Gathering with cartoonists and willingly herding ourselves into classrooms should go quite counter to our very beings. Doubly amazing is the fact that even with a table full of Tim Horton’s coffee and baked items in the back of the classroom, nary a trouble maker abandoned themselves from the stimulating talks to linger around near the exit. During the Friday sessions we were updated by free expression champions CNRI Dan Murphy, crocodile Nik Kowsar, and No-Fly Shahid Mahmood. Preservation superhero Christian Vachon reported on the repatriation chronology of a hoard of Duncan MacPherson cartoons from an American college to the permanent collection of the McCord Gallery in Montreal. Robert LaFontaine extolled the virtues of Quebec’s 1001 Visage Caricature festival, which won over the crowd, and will play host to the next gathering of the ACC in 2018.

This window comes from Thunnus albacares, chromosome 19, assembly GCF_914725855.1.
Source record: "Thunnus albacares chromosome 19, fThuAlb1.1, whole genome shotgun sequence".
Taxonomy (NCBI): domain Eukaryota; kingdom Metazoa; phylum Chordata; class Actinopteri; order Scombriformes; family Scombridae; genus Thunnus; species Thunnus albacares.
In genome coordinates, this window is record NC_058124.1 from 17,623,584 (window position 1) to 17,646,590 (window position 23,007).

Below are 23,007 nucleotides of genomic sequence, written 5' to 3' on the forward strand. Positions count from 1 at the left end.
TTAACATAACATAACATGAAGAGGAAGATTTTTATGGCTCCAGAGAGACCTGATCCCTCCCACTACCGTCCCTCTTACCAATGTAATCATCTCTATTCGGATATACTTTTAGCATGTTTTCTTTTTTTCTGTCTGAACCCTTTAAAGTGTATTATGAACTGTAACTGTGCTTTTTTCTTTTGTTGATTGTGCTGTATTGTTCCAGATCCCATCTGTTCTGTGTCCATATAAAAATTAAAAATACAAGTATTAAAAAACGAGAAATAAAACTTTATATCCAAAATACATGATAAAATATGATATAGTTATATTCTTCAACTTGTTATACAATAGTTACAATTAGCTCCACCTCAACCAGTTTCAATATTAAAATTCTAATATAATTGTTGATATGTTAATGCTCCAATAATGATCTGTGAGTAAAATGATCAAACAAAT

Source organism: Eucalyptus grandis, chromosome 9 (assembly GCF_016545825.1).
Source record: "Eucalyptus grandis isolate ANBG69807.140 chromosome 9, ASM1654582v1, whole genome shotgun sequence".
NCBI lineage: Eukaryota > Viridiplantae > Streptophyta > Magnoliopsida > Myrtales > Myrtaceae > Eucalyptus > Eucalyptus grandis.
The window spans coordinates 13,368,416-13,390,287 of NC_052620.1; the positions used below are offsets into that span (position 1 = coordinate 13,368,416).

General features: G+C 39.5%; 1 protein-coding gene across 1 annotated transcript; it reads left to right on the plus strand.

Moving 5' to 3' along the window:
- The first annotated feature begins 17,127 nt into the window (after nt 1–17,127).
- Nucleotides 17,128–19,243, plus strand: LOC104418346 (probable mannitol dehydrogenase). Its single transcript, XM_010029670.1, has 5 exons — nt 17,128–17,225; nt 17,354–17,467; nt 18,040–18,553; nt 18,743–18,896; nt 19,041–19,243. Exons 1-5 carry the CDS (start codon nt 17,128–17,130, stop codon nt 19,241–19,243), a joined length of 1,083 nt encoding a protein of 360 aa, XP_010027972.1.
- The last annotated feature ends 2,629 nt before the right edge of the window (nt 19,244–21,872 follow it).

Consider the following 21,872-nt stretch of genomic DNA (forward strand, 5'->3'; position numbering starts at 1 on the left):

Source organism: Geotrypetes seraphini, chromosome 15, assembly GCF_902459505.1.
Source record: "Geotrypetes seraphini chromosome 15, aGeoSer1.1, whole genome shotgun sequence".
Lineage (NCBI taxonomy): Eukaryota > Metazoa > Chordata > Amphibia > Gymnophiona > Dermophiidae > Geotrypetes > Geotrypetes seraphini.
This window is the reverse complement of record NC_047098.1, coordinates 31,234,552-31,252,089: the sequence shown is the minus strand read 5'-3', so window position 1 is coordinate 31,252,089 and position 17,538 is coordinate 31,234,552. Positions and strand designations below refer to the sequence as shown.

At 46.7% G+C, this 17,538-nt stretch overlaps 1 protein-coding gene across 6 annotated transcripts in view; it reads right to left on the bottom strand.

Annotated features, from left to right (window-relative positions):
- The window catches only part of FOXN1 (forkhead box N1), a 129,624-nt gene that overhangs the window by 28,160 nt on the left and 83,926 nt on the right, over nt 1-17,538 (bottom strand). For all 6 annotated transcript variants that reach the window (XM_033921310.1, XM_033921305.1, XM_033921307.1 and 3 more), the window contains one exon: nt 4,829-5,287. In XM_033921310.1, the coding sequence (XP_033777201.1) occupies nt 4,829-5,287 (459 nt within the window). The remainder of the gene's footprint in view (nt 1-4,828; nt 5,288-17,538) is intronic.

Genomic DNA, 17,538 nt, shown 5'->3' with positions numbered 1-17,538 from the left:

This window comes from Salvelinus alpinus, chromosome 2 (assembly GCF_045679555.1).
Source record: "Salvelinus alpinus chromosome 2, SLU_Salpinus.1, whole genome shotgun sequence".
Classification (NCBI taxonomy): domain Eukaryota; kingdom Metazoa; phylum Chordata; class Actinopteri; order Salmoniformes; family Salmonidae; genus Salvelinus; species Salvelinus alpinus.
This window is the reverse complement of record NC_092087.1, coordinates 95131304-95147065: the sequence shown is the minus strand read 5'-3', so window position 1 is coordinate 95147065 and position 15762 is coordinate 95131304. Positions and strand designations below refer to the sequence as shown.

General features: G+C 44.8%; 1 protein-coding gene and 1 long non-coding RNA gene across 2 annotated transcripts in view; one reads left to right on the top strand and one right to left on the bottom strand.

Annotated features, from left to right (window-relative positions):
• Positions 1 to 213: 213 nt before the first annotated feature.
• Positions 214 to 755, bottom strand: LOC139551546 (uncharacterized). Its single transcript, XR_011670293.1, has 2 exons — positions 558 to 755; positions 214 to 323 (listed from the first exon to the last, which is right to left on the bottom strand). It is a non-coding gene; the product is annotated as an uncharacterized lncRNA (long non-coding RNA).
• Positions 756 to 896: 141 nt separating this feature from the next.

Beginning the Saturday morning session a passionate trio of fine art scholars, Josée Desforges, Julie-Anne Godin-Laverdiere, Nancy Perron Rogers, and Professor Dominic Hardy of UQAM dove into a facsinating presentation on Quebec illustration, and in particular, how art influences cartoons. One of the students recalled the time in 1965, when a Department Store donated to a Montreal shopping centre an exact replica of Michelangelo‘s Statue of David. There was a public outcry from some people, and a public debate ensued about the appropriateness of such a display of male nudity in a shopping plaza. Veteran Toronto cartoonist Mike Constable made a rare appearance and showed off some of his quirky digital animations. Philip Burke took to the stage after a slick short documentary of his life made its debut. The amazing Buffalo born illustrator whose art has graced Rolling Stone, Vanity Fair, and Time, to name a few answered a few questions in advance of his afternoon live painting at the Bedford Academy (see below). Ann Telnaes of the Washington Post and Jack (P-word) Ohman of the Sacromento Bee showed their work reflecting the state of U.S. politics with everything Donald Trump, and presented some of their animations. Jack’s very personal long form comic strip chronicled his dad’s final years and left many eyes in the room wet.